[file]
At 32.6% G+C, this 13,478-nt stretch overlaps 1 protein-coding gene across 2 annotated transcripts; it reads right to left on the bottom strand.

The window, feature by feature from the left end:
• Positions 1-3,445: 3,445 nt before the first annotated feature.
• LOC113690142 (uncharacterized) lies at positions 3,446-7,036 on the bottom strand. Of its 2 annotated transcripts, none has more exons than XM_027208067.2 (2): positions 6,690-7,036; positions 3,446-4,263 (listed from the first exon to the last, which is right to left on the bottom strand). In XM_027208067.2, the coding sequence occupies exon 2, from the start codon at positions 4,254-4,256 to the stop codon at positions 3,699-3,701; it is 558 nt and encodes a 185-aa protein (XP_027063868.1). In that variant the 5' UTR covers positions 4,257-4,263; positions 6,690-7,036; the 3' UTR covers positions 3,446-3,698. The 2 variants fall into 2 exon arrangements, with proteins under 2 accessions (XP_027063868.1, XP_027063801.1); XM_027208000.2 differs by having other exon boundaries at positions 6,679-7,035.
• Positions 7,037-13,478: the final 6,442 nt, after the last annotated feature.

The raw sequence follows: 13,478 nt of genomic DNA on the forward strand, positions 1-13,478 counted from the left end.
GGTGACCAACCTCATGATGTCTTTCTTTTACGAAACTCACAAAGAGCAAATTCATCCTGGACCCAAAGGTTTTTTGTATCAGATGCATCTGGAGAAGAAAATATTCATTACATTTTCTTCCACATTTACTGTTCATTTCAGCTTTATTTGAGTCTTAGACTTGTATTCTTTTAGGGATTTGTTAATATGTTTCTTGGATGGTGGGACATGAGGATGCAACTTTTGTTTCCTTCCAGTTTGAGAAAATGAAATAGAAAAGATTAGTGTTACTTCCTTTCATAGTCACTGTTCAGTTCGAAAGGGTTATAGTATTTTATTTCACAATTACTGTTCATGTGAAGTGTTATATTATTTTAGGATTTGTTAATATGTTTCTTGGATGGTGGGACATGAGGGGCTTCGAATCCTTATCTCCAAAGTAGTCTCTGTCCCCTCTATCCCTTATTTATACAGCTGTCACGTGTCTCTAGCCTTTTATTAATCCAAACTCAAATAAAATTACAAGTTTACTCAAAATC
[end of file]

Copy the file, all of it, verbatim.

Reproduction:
At 32.6% G+C, this 13,478-nt stretch overlaps 1 protein-coding gene across 2 annotated transcripts; it reads right to left on the bottom strand.

The window, feature by feature from the left end:
• Positions 1-3,445: 3,445 nt before the first annotated feature.
• LOC113690142 (uncharacterized) lies at positions 3,446-7,036 on the bottom strand. Of its 2 annotated transcripts, none has more exons than XM_027208067.2 (2): positions 6,690-7,036; positions 3,446-4,263 (listed from the first exon to the last, which is right to left on the bottom strand). In XM_027208067.2, the coding sequence occupies exon 2, from the start codon at positions 4,254-4,256 to the stop codon at positions 3,699-3,701; it is 558 nt and encodes a 185-aa protein (XP_027063868.1). In that variant the 5' UTR covers positions 4,257-4,263; positions 6,690-7,036; the 3' UTR covers positions 3,446-3,698. The 2 variants fall into 2 exon arrangements, with proteins under 2 accessions (XP_027063868.1, XP_027063801.1); XM_027208000.2 differs by having other exon boundaries at positions 6,679-7,035.
• Positions 7,037-13,478: the final 6,442 nt, after the last annotated feature.

The raw sequence follows: 13,478 nt of genomic DNA on the forward strand, positions 1-13,478 counted from the left end.
GGTGACCAACCTCATGATGTCTTTCTTTTACGAAACTCACAAAGAGCAAATTCATCCTGGACCCAAAGGTTTTTTGTATCAGATGCATCTGGAGAAGAAAATATTCATTACATTTTCTTCCACATTTACTGTTCATTTCAGCTTTATTTGAGTCTTAGACTTGTATTCTTTTAGGGATTTGTTAATATGTTTCTTGGATGGTGGGACATGAGGATGCAACTTTTGTTTCCTTCCAGTTTGAGAAAATGAAATAGAAAAGATTAGTGTTACTTCCTTTCATAGTCACTGTTCAGTTCGAAAGGGTTATAGTATTTTATTTCACAATTACTGTTCATGTGAAGTGTTATATTATTTTAGGATTTGTTAATATGTTTCTTGGATGGTGGGACATGAGGGGCTTCGAATCCTTATCTCCAAAGTAGTCTCTGTCCCCTCTATCCCTTATTTATACAGCTGTCACGTGTCTCTAGCCTTTTATTAATCCAAACTCAAATAAAATTACAAGTTTACTCAAAATC